Category Archives: The Hermeneuticon

Hermeneuticon

Hermeneuticon and the Hermeneuticon Wiki are some of the original site enhancements I’d planned to develop when I took over the Hermetic Library site. Hermeneuticon and projects hosted there are intended to enhance the content of the main library site by offering a place for the kind of additional information I personally find interesting and useful, and, of course, hope you will also. Unfortunately, for a variety of reasons this companion site has lain fallow for far too long …

Recently I’ve renovated the Hermeneuticon site a bit, but also completely converted the Hermeneuticon Wiki to a new wiki engine and also more closely integrated it with the library.

 

Hermeneuticon

The Hermeneuticon site name is inspired by and a play on the folk etymology of “hermeneutics”, which suggests that the origin comes from Hermes, the messenger of the gods in Greek religion; because of the adianoeta and allegory with Hermes Trismegistus, to whom the terms hermeticism and hermetic are related.

I wanted to have a place where I could develop projects that added value to and encourage engagement with the texts offered by the main library site through sharing metadata, including hermeneutics, cross-indexes, cross-references, annotations and other marginalia; primarily through a wiki where such information could be collectively developed, but also through other projects as well.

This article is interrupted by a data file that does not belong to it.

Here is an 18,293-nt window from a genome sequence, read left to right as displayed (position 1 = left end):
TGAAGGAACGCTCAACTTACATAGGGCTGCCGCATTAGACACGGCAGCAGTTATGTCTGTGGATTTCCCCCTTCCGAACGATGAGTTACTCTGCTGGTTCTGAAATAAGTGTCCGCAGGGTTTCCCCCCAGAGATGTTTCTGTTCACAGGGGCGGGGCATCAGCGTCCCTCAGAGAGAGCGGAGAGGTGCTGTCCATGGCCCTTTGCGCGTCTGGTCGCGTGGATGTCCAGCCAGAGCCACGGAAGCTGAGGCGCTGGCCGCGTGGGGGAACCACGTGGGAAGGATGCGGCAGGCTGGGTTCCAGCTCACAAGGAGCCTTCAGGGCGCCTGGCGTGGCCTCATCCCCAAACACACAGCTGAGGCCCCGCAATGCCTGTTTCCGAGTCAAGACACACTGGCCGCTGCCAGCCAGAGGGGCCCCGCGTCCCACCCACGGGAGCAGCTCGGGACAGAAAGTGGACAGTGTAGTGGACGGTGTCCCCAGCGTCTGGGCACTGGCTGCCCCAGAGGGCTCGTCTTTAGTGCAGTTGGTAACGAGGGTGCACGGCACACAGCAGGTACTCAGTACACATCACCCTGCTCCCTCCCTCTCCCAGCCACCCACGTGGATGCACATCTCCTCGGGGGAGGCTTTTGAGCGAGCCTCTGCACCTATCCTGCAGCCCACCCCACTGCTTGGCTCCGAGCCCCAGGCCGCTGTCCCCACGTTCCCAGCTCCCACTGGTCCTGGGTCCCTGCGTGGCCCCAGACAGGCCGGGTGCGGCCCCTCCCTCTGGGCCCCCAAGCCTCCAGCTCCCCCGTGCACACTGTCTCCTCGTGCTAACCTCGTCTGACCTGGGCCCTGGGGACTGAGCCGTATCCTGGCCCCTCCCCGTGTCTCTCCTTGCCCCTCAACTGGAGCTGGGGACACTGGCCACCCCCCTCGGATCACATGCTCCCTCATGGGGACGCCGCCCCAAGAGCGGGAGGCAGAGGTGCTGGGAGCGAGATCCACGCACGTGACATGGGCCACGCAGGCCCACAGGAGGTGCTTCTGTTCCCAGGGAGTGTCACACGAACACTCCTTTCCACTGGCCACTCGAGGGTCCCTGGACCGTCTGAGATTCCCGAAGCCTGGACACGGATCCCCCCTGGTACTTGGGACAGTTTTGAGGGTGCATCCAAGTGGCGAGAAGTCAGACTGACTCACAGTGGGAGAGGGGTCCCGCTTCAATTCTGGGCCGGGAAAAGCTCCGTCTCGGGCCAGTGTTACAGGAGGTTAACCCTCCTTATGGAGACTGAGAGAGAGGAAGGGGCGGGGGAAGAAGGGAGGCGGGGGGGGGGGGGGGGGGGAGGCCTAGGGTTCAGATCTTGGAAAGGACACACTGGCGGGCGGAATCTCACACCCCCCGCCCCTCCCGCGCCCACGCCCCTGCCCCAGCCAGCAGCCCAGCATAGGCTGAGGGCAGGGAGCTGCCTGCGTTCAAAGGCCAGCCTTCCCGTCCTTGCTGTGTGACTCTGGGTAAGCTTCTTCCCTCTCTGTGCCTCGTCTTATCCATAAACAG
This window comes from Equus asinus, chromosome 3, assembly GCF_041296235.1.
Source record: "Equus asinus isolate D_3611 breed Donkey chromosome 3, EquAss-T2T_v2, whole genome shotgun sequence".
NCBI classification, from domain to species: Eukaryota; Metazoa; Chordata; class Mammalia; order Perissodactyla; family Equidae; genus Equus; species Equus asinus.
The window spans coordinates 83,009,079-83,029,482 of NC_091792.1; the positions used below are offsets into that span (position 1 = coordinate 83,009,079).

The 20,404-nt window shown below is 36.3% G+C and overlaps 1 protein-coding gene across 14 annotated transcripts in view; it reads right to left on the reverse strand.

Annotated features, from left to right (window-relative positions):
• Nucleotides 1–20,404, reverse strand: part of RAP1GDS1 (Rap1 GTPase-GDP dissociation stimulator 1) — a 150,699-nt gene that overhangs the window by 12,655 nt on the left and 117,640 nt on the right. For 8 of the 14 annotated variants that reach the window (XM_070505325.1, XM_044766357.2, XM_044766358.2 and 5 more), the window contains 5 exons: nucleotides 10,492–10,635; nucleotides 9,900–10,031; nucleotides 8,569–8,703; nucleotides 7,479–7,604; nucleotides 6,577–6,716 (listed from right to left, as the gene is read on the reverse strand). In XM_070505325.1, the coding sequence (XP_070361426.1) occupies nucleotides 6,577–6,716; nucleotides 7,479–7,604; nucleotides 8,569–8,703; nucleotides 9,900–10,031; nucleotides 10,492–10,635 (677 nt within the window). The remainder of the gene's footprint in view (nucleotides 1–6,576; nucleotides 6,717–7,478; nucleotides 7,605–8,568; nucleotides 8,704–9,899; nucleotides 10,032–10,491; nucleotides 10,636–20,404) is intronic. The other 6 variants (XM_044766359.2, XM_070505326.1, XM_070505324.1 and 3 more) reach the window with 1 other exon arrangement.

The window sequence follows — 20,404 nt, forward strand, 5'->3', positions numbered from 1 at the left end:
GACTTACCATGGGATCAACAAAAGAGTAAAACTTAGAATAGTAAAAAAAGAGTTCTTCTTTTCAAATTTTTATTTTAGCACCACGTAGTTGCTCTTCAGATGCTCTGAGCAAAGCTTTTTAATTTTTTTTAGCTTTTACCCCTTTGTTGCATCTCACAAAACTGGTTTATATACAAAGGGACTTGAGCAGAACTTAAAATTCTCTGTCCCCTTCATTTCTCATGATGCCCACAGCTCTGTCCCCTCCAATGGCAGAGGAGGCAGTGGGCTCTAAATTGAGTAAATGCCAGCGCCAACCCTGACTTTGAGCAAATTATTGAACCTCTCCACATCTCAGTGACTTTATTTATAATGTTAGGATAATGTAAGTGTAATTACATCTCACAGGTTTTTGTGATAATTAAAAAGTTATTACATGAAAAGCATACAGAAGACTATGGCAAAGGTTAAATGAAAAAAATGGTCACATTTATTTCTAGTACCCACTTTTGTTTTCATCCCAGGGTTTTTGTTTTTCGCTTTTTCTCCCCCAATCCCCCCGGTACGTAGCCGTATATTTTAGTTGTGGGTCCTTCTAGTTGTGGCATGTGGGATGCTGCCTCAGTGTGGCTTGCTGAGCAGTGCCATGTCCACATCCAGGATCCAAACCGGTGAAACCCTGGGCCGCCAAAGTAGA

There are currently five projects living at Hermeneuticon, four of which are being built on the wiki, including the Hermeneuticon Wiki itself but also Metadata, Concordance and Serapeion project spaces. A fifth project, the Aleister Crowley Reference Desk, is a separate development intended as a resource and generator for useful information, especially concordance tables and tag clouds, but is still in a very early alpha state though it may see itself renovated soon as well to support the rest of the projects, especially the Concordance Project for which it was originally developed.

 

Hermeneuticon Wiki

The primary tool at Hermeneuticon is the wiki.

The Hermeneuticon Wiki root namespace is intended to develop entries on key terms found across the entire main library site, similar to what one might expect from a wiki-based encyclopedia. However, articles in the primary namespace are intended to be unique resources, not copies or duplicates of another encyclopedia. If there are other articles or references, instead of importing them there, as one might on some other wiki, one will simply add them to one of the reference link lists toward the end of the article. However, if the material in another resource is of particular interest, one should consider quoting from those resources in an appropriately fair use citation.

There are some initial examples of articles and you can take a gander at all the pages and namespaces via the sitemap. Mostly there are some stub articles, but there are a few just a little bit more filled out, such as the entry for Florence Farr, to give you an idea.

 

I especially want to point out to you today the way that the information from the Metadata Project at the wiki is now more fully integrated with the rest of the library. As I mentioned already, the idea of offering a place for metadata is to increase the breadth and depth of engagement with the texts on the site. I think an example will do much to demonstrate what I mean by all of this.

If you head over to the main library site, and for this example I’m looking at Liber Ararita, in the upper right corner of most pages are a few useful links, such as a site search tool (including a convenient way to add the Hermetic Library site search to your browser, by clicking on the ‘+’ mark, if your browser supports such things), a link which opens some helpful bookmarking links, and a ‘Metadata’ link.